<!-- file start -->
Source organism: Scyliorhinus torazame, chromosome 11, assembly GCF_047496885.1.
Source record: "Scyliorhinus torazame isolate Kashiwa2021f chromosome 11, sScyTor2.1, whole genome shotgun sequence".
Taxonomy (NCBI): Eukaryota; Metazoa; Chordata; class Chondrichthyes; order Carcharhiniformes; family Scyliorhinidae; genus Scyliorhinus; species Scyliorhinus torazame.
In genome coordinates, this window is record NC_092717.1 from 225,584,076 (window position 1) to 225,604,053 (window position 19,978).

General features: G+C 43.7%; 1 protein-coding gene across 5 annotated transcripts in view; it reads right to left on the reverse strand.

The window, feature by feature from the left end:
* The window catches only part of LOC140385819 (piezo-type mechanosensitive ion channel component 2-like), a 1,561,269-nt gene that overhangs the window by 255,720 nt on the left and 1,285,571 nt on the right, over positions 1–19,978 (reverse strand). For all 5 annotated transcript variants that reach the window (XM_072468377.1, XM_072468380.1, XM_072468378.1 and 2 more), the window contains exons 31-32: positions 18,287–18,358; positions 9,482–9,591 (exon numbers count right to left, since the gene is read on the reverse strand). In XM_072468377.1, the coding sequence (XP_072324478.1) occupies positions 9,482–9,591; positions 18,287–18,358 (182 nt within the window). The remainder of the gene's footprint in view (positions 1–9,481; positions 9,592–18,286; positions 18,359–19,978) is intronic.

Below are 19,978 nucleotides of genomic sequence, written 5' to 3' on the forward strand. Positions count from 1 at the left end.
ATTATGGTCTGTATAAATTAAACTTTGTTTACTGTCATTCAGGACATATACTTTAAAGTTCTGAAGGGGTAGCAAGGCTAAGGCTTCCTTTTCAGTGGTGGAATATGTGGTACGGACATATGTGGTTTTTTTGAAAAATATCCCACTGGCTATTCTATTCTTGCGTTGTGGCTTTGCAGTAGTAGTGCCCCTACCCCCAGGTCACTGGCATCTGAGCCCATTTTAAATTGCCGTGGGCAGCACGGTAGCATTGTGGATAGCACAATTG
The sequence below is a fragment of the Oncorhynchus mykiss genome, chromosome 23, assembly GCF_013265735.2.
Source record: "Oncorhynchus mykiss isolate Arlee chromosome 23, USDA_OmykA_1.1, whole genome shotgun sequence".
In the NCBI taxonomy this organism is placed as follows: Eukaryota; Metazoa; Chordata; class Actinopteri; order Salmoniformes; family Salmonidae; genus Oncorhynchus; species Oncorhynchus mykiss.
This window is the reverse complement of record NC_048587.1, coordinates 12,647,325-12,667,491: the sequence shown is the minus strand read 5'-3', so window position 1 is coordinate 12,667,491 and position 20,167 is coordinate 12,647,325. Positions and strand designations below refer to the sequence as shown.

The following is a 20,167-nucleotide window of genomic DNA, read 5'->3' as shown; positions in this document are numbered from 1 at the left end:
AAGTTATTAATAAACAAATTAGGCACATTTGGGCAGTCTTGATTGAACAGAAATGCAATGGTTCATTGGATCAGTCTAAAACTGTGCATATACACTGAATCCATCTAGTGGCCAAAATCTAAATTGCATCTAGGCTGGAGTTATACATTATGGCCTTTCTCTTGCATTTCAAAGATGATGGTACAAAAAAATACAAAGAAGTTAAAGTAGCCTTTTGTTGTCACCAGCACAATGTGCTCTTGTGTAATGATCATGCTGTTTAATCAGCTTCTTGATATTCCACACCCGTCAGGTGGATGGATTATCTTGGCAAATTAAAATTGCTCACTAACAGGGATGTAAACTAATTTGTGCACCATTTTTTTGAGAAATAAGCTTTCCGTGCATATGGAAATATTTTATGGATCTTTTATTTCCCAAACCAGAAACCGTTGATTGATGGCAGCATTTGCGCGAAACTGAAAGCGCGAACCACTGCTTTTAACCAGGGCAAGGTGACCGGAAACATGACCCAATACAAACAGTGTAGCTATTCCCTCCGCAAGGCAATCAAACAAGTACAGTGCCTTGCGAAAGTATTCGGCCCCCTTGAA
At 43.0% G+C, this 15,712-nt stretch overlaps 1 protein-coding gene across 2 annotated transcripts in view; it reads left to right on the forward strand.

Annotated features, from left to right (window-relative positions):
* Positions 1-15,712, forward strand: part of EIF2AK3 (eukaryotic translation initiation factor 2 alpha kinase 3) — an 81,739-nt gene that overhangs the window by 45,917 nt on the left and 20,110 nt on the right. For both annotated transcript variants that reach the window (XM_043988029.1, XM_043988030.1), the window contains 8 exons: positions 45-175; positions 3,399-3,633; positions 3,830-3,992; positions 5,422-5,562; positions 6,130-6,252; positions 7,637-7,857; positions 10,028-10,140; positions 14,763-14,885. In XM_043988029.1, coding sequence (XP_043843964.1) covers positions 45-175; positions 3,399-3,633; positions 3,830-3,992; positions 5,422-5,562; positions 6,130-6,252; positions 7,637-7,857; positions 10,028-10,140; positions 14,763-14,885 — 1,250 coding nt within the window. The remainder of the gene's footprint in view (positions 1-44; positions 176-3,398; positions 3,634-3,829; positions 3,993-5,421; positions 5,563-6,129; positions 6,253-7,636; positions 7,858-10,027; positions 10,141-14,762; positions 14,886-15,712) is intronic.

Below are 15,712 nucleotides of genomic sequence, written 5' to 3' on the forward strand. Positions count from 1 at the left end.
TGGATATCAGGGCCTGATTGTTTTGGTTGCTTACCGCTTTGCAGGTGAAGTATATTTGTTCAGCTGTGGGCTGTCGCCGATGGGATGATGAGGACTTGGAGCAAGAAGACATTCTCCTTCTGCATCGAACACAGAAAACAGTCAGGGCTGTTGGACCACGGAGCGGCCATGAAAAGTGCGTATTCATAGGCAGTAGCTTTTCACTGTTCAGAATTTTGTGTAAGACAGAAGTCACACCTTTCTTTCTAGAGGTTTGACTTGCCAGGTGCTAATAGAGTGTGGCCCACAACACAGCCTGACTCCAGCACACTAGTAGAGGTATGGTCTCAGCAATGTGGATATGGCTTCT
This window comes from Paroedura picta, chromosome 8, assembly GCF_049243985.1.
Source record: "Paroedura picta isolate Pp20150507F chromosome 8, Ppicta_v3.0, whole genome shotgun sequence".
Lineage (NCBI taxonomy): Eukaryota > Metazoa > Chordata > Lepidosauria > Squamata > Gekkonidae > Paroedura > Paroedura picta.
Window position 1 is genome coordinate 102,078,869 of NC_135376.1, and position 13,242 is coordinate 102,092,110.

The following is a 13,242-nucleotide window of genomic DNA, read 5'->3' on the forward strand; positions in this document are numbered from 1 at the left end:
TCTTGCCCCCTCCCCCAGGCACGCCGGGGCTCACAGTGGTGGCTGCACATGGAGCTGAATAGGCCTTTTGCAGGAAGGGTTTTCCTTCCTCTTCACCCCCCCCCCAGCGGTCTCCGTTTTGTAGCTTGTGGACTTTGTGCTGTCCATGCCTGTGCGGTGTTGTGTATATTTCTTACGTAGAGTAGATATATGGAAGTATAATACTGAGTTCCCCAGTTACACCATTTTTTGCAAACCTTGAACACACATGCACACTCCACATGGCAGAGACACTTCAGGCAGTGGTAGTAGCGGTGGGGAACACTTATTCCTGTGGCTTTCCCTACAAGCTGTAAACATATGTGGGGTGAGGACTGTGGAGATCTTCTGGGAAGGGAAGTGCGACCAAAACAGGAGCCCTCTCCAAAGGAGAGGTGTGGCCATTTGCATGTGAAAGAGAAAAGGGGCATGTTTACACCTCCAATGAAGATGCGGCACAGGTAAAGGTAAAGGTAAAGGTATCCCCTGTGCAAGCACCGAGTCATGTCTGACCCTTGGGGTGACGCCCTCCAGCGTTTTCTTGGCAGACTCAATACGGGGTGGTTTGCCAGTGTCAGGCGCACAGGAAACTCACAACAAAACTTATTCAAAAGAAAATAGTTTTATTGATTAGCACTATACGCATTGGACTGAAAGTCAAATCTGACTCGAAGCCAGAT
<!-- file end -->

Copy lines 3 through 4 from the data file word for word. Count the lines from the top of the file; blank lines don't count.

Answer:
Taxonomy (NCBI): Eukaryota; Metazoa; Chordata; class Chondrichthyes; order Carcharhiniformes; family Scyliorhinidae; genus Scyliorhinus; species Scyliorhinus torazame.
In genome coordinates, this window is record NC_092717.1 from 225,584,076 (window position 1) to 225,604,053 (window position 19,978).